The following story is copied from history.com:
Did you know??
On December 7, 1914, Pope Benedict XV suggested a temporary hiatus of the war for the celebration of Christmas. The warring countries refused to create any official cease-fire, but on Christmas the soldiers in the trenches declared their own unofficial truce.
Starting on Christmas Eve, many German and British troops sang Christmas carols to each other across the lines, and at certain points the Allied soldiers even heard brass bands joining the Germans in their joyous singing. At the first light of dawn on Christmas Day, some German soldiers emerged from their trenches and approached the Allied lines across no-man’s-land, calling out “Merry Christmas” in their enemies’ native tongues. At first, the Allied soldiers feared it was a trick, but seeing the Germans unarmed they climbed out of their trenches and shook hands with the enemy soldiers. The men exchanged presents of cigarettes and plum puddings and sang carols and songs. There was even a documented case of soldiers from opposing sides playing a good-natured game of soccer. Some soldiers used this short-lived ceasefire for a more somber task: the retrieval of the bodies of fellow combatants who had fallen within the no-man’s land between the lines.
The so-called Christmas Truce of 1914 came only five months after the outbreak of war in Europe and was one of the last examples of the outdated notion of chivalry between enemies in warfare. It was never repeated—future attempts at holiday ceasefires were quashed by officers’ threats of disciplinary action—but it served as heartening proof, however brief, that beneath the brutal clash of weapons, the soldiers’ essential humanity endured. During World War I, the soldiers on the Western Front did not expect to celebrate on the battlefield, but even a world war could not destory the Christmas spirit.
I copied this story with a certain question in mind, one more relevant to the world we live in today, of course. Could something like this, quite miraculous even back then, happen today? Before you answer, keep in mind this was before the Balfour Declaration (1917), where Great Britain declared an intent to create a permanent homeland for the Jewish people. It was also before Pearl Harbor (1941), the Holocaust (1941-1945), the bombing of Hiroshima and Nagasaki (1945) and Israel officially becoming a nation (1948). And of course, it pre-dated the assassinations of John F. Kennedy (1963), Robert Kennedy (1968) and Martin Luther King Jr. (1968).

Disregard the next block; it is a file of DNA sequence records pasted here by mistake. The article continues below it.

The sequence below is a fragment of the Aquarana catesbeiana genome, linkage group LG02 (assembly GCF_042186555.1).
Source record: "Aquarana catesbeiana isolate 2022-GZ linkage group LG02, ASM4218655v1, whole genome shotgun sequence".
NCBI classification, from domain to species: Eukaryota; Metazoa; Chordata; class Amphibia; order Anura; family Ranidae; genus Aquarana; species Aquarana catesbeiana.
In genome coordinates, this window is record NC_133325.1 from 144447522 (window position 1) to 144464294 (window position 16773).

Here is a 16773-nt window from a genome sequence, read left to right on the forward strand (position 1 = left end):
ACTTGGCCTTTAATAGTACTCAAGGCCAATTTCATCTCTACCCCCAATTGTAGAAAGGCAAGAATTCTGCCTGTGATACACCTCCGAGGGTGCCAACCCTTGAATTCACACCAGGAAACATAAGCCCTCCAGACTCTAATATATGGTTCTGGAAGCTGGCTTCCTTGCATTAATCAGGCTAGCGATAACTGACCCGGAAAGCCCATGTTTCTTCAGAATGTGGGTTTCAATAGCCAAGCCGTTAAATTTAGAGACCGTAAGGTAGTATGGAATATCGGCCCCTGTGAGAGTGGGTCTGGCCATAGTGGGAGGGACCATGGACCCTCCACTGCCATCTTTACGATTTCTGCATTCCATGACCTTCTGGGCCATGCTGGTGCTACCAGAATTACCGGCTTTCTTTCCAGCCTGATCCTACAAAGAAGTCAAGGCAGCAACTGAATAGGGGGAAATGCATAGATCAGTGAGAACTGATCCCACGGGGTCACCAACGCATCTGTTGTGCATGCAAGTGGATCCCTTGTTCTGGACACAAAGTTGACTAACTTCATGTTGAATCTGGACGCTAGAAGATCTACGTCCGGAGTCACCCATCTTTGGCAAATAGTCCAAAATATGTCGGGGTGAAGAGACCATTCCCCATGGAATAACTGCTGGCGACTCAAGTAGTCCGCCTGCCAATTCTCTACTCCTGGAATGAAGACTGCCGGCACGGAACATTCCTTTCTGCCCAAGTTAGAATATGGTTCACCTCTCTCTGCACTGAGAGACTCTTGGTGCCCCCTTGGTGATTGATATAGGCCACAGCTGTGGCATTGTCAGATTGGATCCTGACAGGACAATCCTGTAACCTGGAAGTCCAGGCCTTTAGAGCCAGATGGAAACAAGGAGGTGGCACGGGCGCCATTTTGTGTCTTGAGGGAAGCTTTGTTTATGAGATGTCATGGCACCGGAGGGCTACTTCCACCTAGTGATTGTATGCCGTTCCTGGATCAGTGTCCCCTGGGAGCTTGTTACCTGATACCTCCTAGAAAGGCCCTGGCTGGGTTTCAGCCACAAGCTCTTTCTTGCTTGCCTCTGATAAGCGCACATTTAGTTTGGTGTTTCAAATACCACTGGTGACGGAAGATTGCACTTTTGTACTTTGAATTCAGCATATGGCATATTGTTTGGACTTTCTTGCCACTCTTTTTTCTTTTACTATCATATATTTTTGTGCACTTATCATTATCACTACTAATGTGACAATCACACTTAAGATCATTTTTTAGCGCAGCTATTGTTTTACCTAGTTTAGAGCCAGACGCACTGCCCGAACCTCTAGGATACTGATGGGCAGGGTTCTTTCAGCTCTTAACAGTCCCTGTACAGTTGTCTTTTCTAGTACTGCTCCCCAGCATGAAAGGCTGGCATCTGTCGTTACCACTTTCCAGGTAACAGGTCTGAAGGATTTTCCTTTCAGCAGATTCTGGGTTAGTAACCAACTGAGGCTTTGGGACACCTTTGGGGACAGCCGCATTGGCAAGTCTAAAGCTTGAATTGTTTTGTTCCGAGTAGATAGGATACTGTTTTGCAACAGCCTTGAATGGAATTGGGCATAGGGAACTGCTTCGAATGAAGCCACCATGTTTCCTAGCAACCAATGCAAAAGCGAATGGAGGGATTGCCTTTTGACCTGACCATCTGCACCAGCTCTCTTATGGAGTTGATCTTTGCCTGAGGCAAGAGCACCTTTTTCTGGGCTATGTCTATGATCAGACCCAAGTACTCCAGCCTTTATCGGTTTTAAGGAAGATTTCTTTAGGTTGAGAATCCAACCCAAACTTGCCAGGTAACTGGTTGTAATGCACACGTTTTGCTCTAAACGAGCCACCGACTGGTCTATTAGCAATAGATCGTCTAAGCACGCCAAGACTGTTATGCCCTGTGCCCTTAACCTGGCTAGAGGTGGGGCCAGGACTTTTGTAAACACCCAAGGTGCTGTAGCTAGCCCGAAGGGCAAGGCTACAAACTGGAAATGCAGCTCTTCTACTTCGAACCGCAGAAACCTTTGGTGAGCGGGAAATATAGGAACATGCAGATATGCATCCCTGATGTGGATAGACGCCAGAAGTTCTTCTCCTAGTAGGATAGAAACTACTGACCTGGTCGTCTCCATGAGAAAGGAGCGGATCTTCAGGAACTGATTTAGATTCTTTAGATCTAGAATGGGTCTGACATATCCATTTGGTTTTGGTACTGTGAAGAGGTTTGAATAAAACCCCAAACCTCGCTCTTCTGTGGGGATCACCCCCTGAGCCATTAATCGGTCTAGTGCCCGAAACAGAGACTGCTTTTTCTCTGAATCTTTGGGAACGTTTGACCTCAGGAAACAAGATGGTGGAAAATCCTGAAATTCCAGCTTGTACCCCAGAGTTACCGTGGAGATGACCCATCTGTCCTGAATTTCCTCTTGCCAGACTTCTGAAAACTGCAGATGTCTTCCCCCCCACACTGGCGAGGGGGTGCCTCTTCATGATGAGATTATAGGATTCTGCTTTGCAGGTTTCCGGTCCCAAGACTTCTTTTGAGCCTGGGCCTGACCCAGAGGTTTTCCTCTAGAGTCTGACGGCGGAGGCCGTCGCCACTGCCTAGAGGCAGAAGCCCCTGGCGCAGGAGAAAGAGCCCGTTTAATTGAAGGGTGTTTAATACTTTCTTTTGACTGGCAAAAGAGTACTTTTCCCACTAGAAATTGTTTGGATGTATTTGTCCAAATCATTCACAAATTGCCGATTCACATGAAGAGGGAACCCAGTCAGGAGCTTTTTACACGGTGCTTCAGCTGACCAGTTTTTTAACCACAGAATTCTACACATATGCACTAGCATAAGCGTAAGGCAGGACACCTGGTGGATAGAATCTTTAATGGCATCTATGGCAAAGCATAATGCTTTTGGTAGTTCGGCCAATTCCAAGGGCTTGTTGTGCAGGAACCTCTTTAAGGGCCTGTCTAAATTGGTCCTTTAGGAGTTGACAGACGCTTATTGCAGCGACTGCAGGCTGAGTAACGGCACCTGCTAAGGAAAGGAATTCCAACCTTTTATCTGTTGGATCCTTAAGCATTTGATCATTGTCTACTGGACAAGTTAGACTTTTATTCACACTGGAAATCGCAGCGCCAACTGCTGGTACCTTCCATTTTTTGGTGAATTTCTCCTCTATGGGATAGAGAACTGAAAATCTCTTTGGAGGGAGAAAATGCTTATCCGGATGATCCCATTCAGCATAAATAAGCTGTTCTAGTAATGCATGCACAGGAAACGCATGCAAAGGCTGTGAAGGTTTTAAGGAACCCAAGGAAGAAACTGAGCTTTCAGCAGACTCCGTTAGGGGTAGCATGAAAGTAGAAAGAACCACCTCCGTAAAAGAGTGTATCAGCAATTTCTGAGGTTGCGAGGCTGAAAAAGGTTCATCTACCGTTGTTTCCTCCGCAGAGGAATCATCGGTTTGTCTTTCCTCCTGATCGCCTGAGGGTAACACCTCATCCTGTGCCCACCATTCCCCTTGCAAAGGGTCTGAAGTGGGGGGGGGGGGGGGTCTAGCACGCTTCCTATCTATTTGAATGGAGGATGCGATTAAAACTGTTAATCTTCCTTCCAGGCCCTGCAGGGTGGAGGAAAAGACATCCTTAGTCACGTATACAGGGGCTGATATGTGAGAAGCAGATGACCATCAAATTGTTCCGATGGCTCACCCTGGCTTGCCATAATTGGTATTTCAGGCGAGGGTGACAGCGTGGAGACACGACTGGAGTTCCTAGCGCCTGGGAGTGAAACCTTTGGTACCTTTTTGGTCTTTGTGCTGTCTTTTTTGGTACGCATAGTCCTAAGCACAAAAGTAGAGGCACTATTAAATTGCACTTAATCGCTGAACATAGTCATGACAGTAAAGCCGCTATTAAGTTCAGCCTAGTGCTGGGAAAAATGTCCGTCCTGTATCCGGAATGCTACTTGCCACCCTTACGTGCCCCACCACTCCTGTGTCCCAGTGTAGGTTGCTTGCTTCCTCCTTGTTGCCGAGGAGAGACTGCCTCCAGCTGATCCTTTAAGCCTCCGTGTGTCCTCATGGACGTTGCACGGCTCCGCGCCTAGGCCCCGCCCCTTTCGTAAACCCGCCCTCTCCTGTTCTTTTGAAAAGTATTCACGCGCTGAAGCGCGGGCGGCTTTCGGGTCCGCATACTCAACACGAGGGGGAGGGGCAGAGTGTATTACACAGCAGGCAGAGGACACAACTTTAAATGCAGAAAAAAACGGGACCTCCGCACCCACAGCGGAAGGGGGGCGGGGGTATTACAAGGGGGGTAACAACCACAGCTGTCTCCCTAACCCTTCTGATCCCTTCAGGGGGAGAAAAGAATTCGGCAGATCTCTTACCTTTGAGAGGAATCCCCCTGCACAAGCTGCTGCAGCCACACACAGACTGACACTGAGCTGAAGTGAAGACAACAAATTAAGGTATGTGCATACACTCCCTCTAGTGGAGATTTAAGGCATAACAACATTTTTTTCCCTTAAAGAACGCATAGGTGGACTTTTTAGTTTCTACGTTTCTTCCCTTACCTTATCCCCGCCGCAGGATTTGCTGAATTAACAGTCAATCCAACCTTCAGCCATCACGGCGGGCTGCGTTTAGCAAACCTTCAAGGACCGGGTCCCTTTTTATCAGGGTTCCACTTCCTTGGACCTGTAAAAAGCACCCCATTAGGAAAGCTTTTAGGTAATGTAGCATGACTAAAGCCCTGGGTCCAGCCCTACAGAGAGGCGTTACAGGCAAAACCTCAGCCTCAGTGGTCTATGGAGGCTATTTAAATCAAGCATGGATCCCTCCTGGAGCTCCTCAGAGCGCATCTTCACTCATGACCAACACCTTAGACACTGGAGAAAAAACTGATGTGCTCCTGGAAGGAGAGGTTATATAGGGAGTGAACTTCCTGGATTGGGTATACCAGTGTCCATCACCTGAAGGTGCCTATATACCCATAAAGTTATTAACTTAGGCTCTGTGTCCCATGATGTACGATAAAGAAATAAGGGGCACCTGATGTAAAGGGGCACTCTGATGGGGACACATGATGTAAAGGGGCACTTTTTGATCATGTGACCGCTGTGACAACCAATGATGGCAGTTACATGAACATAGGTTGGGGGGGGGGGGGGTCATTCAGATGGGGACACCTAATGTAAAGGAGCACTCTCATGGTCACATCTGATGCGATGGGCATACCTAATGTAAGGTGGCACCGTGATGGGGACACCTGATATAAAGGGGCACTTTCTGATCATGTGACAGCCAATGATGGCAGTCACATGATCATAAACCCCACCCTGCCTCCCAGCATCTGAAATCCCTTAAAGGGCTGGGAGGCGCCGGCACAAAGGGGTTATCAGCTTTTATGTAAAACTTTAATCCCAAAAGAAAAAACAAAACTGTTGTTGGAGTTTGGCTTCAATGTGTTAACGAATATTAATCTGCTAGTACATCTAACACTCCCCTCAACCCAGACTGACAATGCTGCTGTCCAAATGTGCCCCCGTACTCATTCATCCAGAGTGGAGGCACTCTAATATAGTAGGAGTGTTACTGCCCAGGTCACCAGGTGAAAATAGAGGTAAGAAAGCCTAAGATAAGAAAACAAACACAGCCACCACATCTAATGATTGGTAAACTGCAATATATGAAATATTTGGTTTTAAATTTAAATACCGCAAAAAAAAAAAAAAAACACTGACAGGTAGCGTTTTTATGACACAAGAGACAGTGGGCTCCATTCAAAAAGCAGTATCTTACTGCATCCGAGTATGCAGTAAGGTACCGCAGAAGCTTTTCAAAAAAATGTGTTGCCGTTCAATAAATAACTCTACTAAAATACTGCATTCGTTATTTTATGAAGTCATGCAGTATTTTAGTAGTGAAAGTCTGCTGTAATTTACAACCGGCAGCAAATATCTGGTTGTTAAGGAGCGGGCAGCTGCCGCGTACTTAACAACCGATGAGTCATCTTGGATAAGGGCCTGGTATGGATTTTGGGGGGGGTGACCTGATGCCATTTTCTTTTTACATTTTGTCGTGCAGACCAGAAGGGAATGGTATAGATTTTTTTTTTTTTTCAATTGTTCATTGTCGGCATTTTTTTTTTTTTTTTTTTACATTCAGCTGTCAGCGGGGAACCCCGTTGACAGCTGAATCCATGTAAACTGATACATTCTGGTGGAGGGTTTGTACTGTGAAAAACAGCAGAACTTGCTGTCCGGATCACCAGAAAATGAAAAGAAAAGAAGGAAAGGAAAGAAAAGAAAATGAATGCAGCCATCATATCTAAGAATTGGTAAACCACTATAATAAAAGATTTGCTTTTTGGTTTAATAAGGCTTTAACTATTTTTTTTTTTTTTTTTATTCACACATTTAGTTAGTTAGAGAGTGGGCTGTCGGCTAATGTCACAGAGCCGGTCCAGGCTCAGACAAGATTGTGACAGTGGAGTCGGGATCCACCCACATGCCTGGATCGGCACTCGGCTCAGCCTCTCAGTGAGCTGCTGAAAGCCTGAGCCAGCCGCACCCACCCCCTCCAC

This amazing gesture of “love and respect for our fellow man” eclipsing national, political or religious differences, while only lasting a few brief moments in time, also occurred nearly a century before the attacks on Oklahoma City (1995), New York and Washington D.C. (2001) and the more current atrocities in Europe, Syria and the Middle East. And yes, there are plenty of other examples (too many to count, in fact) of a basic lack of love and respect for the dignity of human life in countries, cities, neighborhoods and families all over the globe (which is still spinning, alright, but maybe also spinning out of control on a more personal and moral level).
So back to the question at hand, could something like this really happen today? Afterall, it is an example of mortal enemies, temporarily and mutually setting aside their differences to observe a religious holiday and obey a commandment from the God of that religion to “love one another”. Could you envision ISIS fighters and soldiers who profess Christian or Jewish beliefs (or at least are fighting to protect those who do) laying down their weapons for a brief time of “embracing one another as members of the family of man”? How about members of Assad’s Syrian Army taking a break to share a meal with the rebels who oppose them? Or, bite my tongue, how about those who passionately supported Hillary Clinton, this year, getting together with those who passionately supported Donald Trump…..or members of Black Lives Matter and policeman from around the country…extending a hand of friendship and respect to each other, if only for a few hours?
So what are the chances? Sadly, I would guess if not impossible, it is very highly unlikely.
Interestingly, Jesus spoke about this when He was speaking to his disciples on the Mount Of Olives. They were asking Him what type of signs would indicate that His return and the end of the age were near. In verse 12, He not only pointed to this very problem of “love growing cold”, but He specifically revealed what will cause it, “Sin will be rampant everywhere, and the love of many will grow cold.” (Matthew 24:12 NLT)
So could that really be true? Does sin have the power to kill love?
I believe the answer is “Yes”, but only if we allow it to happen.
So what can we do to make sure that sin doesn’t win? James, half-brother of Jesus, said it best, I believe, when he said, “Therefore submit to God (love). Resist the devil (sin) and he will flee from you. Draw near to God and He will draw near to you” (James 4:7-8 NKJV)
Wouldn’t it be great if people all over the world, this Christmas, chose to honor the memory of these men on the battlefield, many years ago, who knew they could be dead by sunset, but made a decision to extend a hand of friendship to someone who might actually be the one who kills them, out of obedience to the one who died to save us all, by defeating death and sin once and for all eternity.
MAY GOD BLESS YOU AND YOURS WITH A SAFE AND MERRY CHRISTMAS
AND A JOYOUS AND PEACE-FILLED 2017.